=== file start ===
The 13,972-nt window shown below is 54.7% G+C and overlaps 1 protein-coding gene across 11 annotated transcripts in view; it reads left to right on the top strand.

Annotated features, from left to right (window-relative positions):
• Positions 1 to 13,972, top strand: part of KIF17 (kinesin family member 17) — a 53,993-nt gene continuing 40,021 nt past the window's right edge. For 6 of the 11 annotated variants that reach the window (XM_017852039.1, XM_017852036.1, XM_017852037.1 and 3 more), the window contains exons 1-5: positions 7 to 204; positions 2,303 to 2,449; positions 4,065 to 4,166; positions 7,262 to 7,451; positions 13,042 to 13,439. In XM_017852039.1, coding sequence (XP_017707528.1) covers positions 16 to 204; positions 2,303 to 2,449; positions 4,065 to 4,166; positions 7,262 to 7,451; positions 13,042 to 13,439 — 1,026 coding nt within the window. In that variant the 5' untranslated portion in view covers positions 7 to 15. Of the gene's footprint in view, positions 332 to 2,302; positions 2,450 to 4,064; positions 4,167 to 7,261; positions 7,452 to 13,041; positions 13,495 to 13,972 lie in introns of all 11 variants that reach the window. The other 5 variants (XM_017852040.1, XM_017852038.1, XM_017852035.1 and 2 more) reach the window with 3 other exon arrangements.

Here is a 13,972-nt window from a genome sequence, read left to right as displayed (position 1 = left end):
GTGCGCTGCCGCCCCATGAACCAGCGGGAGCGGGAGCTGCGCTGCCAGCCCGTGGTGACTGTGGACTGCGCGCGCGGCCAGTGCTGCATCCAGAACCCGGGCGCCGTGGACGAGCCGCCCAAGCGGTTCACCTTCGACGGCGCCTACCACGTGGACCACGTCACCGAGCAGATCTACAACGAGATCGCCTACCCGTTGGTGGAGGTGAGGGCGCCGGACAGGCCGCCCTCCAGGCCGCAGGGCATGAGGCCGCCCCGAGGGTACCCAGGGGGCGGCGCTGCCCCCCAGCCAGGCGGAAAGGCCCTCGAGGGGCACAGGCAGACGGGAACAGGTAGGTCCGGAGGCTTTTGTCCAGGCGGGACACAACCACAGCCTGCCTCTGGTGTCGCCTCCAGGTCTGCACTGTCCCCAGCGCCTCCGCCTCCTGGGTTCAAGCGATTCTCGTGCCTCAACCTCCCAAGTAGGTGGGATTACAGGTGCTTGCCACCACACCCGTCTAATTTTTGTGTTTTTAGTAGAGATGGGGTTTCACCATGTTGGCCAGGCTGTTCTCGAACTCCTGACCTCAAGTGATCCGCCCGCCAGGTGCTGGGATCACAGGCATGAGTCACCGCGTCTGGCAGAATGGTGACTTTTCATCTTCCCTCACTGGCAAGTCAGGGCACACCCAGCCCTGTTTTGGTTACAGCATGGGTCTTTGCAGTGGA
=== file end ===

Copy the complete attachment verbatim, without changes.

The 13,972-nt window shown below is 54.7% G+C and overlaps 1 protein-coding gene across 11 annotated transcripts in view; it reads left to right on the top strand.

Annotated features, from left to right (window-relative positions):
• Positions 1 to 13,972, top strand: part of KIF17 (kinesin family member 17) — a 53,993-nt gene continuing 40,021 nt past the window's right edge. For 6 of the 11 annotated variants that reach the window (XM_017852039.1, XM_017852036.1, XM_017852037.1 and 3 more), the window contains exons 1-5: positions 7 to 204; positions 2,303 to 2,449; positions 4,065 to 4,166; positions 7,262 to 7,451; positions 13,042 to 13,439. In XM_017852039.1, coding sequence (XP_017707528.1) covers positions 16 to 204; positions 2,303 to 2,449; positions 4,065 to 4,166; positions 7,262 to 7,451; positions 13,042 to 13,439 — 1,026 coding nt within the window. In that variant the 5' untranslated portion in view covers positions 7 to 15. Of the gene's footprint in view, positions 332 to 2,302; positions 2,450 to 4,064; positions 4,167 to 7,261; positions 7,452 to 13,041; positions 13,495 to 13,972 lie in introns of all 11 variants that reach the window. The other 5 variants (XM_017852040.1, XM_017852038.1, XM_017852035.1 and 2 more) reach the window with 3 other exon arrangements.

Here is a 13,972-nt window from a genome sequence, read left to right as displayed (position 1 = left end):
GTGCGCTGCCGCCCCATGAACCAGCGGGAGCGGGAGCTGCGCTGCCAGCCCGTGGTGACTGTGGACTGCGCGCGCGGCCAGTGCTGCATCCAGAACCCGGGCGCCGTGGACGAGCCGCCCAAGCGGTTCACCTTCGACGGCGCCTACCACGTGGACCACGTCACCGAGCAGATCTACAACGAGATCGCCTACCCGTTGGTGGAGGTGAGGGCGCCGGACAGGCCGCCCTCCAGGCCGCAGGGCATGAGGCCGCCCCGAGGGTACCCAGGGGGCGGCGCTGCCCCCCAGCCAGGCGGAAAGGCCCTCGAGGGGCACAGGCAGACGGGAACAGGTAGGTCCGGAGGCTTTTGTCCAGGCGGGACACAACCACAGCCTGCCTCTGGTGTCGCCTCCAGGTCTGCACTGTCCCCAGCGCCTCCGCCTCCTGGGTTCAAGCGATTCTCGTGCCTCAACCTCCCAAGTAGGTGGGATTACAGGTGCTTGCCACCACACCCGTCTAATTTTTGTGTTTTTAGTAGAGATGGGGTTTCACCATGTTGGCCAGGCTGTTCTCGAACTCCTGACCTCAAGTGATCCGCCCGCCAGGTGCTGGGATCACAGGCATGAGTCACCGCGTCTGGCAGAATGGTGACTTTTCATCTTCCCTCACTGGCAAGTCAGGGCACACCCAGCCCTGTTTTGGTTACAGCATGGGTCTTTGCAGTGGA